. . . they represent a New York which hovers between modernism and postmodernism, a city in flux, constantly inventing and renewing itself, 'throwing away its previous accomplishments and challenging the future' (de Certeau 1984, p. 91). This is epitomised in the rise and fall of buildings. In 'A Step Away From Them' (O'Hara 1979, pp. 257-58), the poet begins his walk alongside a building site. But as the poem draws to a close he passes the Manhattan Storage Warehouse, just down the road from the construction site. This will soon be demolished, erasing both real and imagined histories. It is worth quoting this poem in full:
Here we can see that the poet re-presents and mobilises the city by means of the route he takes through it, and the walk and text are almost synchronous. Roger Gilbert—who classifies the walk poem as a genre—designates it as transcriptive rather than descriptive. He argues that while Coleridge tends to view the landscape as an organic analogue, or more simply as metaphor for some inner condition, the walk poem approaches the external world metonymically rather than metaphorically (Gilbert 1991, pp. 8-9). However, transcription suggests reproduction and does not fully capture the sense of creative renewal which the walk brings in O'Hara's poems. I prefer, therefore, to construct the term performative-inscriptive, using Austin's definition of a performative as an illocutionary act which achieves what it says, while it says it. Seen in this light, the walk poem has a performative, improvised and creative aspect which is closely allied to the poem as generative speech act, to be discussed in detail in Chapter 5. This link between walking and linguistic creativity is also made by de Certeau, who describes walking as 'a space of enunciation' (de Certeau 1984, p. 98). Relevant here is also the notion of topographical writing. This is used by Bolter to describe hypertextual writing, but he also concedes that much pre-hypertextual writing is also similar: 'Whenever we divide our text into unitary topics and organise those units into a connected structure and whenever we conceive of this textual structure spatially as well as verbally, we are writing topographically' (quoted in Snyder 1996, p. 36).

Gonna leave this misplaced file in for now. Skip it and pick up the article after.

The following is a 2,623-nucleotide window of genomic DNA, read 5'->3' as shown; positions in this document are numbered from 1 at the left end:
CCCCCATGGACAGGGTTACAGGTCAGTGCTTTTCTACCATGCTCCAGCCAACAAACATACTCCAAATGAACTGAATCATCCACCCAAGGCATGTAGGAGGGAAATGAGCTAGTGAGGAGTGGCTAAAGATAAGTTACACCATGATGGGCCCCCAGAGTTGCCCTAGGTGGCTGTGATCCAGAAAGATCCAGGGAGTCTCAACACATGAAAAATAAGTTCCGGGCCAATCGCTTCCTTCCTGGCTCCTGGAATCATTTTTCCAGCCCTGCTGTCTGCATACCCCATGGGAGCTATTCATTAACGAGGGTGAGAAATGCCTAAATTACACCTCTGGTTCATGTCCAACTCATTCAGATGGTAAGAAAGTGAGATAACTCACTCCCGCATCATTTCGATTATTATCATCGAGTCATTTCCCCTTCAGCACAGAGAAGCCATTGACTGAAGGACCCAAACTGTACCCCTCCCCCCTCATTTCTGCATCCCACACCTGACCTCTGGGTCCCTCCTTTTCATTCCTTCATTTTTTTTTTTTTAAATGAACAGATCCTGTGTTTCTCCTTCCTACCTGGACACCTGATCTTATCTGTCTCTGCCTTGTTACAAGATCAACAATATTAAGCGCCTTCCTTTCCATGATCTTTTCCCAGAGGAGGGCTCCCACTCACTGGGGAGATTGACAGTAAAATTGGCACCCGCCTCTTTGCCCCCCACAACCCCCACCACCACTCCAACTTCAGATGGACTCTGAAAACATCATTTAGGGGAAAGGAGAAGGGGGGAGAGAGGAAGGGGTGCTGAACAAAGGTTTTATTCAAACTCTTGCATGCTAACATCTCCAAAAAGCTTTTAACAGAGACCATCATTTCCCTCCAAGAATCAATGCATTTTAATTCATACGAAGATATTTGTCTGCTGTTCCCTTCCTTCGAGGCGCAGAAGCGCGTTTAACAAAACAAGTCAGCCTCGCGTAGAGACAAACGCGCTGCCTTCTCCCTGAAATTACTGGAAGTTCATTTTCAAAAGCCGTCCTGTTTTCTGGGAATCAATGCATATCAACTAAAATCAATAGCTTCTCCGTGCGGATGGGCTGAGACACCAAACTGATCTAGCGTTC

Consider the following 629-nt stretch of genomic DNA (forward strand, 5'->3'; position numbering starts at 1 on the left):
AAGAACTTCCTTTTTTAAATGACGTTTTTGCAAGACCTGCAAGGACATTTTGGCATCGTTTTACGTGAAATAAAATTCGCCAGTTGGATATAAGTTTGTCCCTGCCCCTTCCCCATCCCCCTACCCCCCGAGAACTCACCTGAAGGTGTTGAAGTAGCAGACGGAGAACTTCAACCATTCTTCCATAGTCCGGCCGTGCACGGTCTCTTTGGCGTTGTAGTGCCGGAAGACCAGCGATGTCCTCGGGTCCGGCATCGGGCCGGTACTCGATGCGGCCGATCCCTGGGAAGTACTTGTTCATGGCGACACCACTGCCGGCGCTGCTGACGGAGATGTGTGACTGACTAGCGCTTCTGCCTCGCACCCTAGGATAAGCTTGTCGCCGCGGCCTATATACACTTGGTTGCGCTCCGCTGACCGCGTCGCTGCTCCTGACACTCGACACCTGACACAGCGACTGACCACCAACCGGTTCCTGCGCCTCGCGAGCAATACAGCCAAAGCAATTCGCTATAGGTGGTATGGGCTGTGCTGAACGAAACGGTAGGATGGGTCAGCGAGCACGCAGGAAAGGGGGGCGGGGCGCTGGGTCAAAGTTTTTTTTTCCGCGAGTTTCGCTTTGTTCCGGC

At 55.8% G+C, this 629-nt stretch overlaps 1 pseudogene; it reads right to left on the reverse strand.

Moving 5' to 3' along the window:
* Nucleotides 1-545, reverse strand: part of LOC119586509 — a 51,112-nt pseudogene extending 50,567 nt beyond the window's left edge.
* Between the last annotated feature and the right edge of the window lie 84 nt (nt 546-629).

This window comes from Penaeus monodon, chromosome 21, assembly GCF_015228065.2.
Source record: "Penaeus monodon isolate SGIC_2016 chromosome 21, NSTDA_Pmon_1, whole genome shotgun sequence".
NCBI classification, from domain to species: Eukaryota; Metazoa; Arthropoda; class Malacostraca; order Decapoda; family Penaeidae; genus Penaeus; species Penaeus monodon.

The walk, then, shakes up the static 'map' into what de Certeau calls the 'tour', the dynamic realisation of the map: 'First, down the sidewalk . . . Then onto the/avenue'. For de Certeau, walking mobilises paths in the city which he describes in terms rather like those of the hypertext, 'networks . . . of these moving, intersecting writings' which 'compose a manifold story that has neither author nor spectator' (de Certeau 1984, p. 93). Walking therefore creates associative links which forge new spaces and relocates mapped space. Yet the paradox is that 'to walk is to lack a place' (de Certeau 1984, p. 103), in other words, walking is associative rather than stabilising.
For to walk from place to place is to subjectively recast the city in ways which both intensify and disrupt it. Roger Gilbert argues that walking and thinking are closely related in the Western tradition, and walking induces certain types of mental process which 'cease to be wholly cognitive' and 'become instead a process of wandering as wayward and impulsive as the walk itself' (Gilbert 1991, p. 11). Gilbert's argument lacks a psychoanalytic dimension, but in fact the walk is propelled by the contrary motions of desire and lack. Steve Pile argues that de Certeau is constantly drawing on Lacanian notions of language and the real, and that the real city is for him lost, hidden, unreadable and therefore unconscious (Pile 1996, p. 226). It is this unconscious life of the city which walking can trigger and which 'carries out a guerrilla warfare with attempts to repress it' (Pile 1996, p. 227). In the poem 'A Step Away From Them' the surfaces of the city—the 'dirty/glistening torsos' of the workers and the skirts 'flipping/above heels'—become aestheticised and eroticised sites of meaning. But they also make the poet question the density and presence of the city as he thinks of his absent, dead friends: 'But is the /earth as full as life was full, of them?'
Furthermore, the 'long poem of walking' (de Certeau 1984, p. 101) carries its own particular brand of personalised politics which mobilises resistant meanings beneath the city's smooth surface. Walking is a way of subverting the city-concept, the all-controlling rationalised city which must 'repress all the physical, mental and political pollutions that would compromise it' (de Certeau 1984, p. 94). The walk poems register, though often indirectly, exclusions from, or alternatives to, the power structures of the city, even though superficially they might seem to acquiesce to them. In 'A Step Away From Them' it is the Puerto Ricans who make the street ‘beautiful and warm'.
from Hyperscapes in the Poetry of Frank O'Hara: Difference/Homosexuality/Topography. Liverpool UP, 2000. Copyright © 2000 by Hazel Smith.